What did you work on Today; Home Edition


Well-Known Member
Twin Falls, ID
Got most of the tile ripped out yesterday, and rented a dump trailer to put all the tile and cement. I still need to do it under the fridge, stove, and dishwasher, but pretty much everything else is done. All the dust has subsided in all the spots in the house, so that will be fun to clean.

This thing saved my bacon and I was able to get a lot more done than I would have with the wimpy handheld demo hammer. I will use the handheld version for the three remaining areas.

View attachment 148102

I used the big version all day with no issues, then I did the kitchen last and had two areas where it got into and partially under the subfloor 😠. Any good options for patching them before I cut them out for wood? It didn't go all the way through, but did pull up a couple layers on the plywood.

View attachment 148104

I then found a small section by the backdoor that is rotted from many years of water damage I am sure. found it under all the concrete backer, so either it rotted under that, or someone just bubble gummed it while they were doing the tile. I am guessing the latter as there was a plastic sheet in that section where the rest of the job had nothing. I need to reseal/fix the door and the subfloor section in that area.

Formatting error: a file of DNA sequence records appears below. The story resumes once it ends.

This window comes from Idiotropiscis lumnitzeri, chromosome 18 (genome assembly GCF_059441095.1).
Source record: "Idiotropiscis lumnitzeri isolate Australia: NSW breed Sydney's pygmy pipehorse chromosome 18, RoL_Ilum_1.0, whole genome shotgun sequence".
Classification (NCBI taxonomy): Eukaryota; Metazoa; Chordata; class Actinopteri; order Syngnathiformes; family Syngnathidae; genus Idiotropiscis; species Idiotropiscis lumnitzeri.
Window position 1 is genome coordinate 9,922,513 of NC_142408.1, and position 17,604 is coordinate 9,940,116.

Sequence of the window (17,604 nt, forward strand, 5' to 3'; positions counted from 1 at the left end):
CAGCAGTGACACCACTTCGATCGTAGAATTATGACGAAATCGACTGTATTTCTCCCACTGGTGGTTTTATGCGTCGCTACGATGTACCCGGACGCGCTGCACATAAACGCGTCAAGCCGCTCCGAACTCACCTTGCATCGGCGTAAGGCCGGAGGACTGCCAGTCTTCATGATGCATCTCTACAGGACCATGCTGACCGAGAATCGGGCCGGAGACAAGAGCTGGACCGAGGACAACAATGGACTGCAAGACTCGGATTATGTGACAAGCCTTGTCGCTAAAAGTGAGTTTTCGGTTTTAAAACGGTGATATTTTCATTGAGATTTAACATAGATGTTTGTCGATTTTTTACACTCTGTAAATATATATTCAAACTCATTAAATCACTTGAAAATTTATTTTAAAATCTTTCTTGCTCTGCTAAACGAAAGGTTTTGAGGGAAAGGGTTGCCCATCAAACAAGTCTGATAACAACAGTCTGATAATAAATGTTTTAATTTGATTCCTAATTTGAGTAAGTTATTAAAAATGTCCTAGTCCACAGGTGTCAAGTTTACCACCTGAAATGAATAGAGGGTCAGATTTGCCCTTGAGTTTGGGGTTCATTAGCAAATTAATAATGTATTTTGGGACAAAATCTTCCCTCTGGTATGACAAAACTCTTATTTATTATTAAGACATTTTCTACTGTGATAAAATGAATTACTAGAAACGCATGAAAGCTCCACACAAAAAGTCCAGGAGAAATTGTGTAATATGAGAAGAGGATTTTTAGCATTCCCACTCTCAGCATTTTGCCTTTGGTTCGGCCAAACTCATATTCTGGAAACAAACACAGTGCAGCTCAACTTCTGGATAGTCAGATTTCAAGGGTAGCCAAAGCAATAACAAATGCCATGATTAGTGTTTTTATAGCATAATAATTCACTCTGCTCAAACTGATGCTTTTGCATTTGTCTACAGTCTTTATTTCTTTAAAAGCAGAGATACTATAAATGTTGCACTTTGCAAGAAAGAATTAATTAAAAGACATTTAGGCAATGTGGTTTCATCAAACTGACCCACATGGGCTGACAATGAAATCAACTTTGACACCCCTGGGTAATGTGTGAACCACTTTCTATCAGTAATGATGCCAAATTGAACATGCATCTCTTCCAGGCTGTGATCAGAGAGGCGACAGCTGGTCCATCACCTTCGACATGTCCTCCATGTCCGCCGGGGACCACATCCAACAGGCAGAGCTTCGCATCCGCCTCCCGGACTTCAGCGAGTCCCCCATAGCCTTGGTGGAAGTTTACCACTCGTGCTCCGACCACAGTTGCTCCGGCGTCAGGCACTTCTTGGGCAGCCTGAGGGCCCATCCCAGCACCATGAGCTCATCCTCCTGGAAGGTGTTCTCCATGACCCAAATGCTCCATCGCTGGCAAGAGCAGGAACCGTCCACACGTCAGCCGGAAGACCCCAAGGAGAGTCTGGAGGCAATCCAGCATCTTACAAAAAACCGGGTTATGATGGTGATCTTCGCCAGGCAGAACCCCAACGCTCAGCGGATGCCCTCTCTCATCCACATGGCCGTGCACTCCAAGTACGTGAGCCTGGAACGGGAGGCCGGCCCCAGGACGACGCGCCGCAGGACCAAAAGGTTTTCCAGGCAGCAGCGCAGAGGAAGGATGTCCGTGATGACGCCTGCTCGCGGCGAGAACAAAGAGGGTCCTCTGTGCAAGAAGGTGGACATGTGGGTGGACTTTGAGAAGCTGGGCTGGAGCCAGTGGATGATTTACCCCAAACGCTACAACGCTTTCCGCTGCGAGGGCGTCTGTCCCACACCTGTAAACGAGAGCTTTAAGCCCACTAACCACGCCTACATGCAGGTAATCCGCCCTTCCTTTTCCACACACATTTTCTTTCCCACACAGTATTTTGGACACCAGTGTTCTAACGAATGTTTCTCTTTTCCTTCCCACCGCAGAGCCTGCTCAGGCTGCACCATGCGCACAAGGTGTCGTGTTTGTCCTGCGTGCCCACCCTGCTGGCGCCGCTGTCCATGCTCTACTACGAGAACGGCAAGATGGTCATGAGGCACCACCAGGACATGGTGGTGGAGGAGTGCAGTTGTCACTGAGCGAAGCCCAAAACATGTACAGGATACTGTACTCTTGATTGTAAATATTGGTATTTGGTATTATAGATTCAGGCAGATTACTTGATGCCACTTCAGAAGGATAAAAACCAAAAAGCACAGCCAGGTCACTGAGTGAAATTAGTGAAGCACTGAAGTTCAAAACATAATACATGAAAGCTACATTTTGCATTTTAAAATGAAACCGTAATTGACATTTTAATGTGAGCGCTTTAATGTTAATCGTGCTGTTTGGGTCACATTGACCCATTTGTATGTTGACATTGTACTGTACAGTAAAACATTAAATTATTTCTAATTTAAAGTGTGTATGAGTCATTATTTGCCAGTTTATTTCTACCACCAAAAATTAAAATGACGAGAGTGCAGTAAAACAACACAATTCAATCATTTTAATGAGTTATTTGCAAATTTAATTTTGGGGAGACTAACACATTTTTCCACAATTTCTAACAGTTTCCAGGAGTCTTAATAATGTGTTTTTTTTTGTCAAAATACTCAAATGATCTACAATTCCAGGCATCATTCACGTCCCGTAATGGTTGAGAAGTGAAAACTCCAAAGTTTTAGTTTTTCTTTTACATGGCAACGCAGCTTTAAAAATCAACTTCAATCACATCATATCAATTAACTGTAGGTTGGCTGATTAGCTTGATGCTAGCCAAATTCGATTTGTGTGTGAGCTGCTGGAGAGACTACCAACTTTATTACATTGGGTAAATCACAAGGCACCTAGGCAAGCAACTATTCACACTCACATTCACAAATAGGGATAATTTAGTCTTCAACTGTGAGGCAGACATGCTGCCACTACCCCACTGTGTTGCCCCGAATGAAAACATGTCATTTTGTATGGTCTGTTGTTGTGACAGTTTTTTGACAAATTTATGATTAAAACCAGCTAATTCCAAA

I went into my kitchen remodel knowing it needed new subfloor and hated it anyway. I ripped out that wonderful late 70s/early 80s particle board crap and replaced with 7/8" OSB. Huge improvement.


But stuck more often.
Today’s progress. It’s slow work and it’s getting hot here. That makes for even slower work. The purlins are 22’ long and the overall width is 40’. So I put one purlin in place on one side then set the other one. Once the hangover and overlap is right I connect the two purlins together. Then I go back to the ends and attach them. Yeah, I move the ladder ALOT.
I’ve never done this before so kind of guessing as I go.


But stuck more often.
Great question, and I'm not sure if I have a good answer or not. When researching purlins I saw most of the time they were mounted with a bracket similar to what you used. Either welded or bolted to the beam, and then the purlin was bolt to it. When I placed my order for the purlins I asked about those brackets and was told they don't sell any because everyone attached them directly to the beam with self tappers. That seamed odd to me, but they are in the business and I'm not....
So I am only screwing them directly to the beams. Should I change this?


Tin Foil Hat Equipped
When I built mine I had all the horizontal pieces laid out and just welded all the vertical steel that the purlins attach to while they were on the ground. My vertical pieces are just 4" wide bar steel and a few pieces of chanel iron. Where you are already up in the air I think you're past the point of doing what I did. Doing it on the ground allowed me to just set them all in place and then clamp and drill holes for assembly once everything was in the air. Mine isn't as big at 30' wide I just used a full width purlin instead of having to join them. I'm not sure what size screws you are using would be my main concern, the bolts I used were 1/2" bolts with a 3/4" head.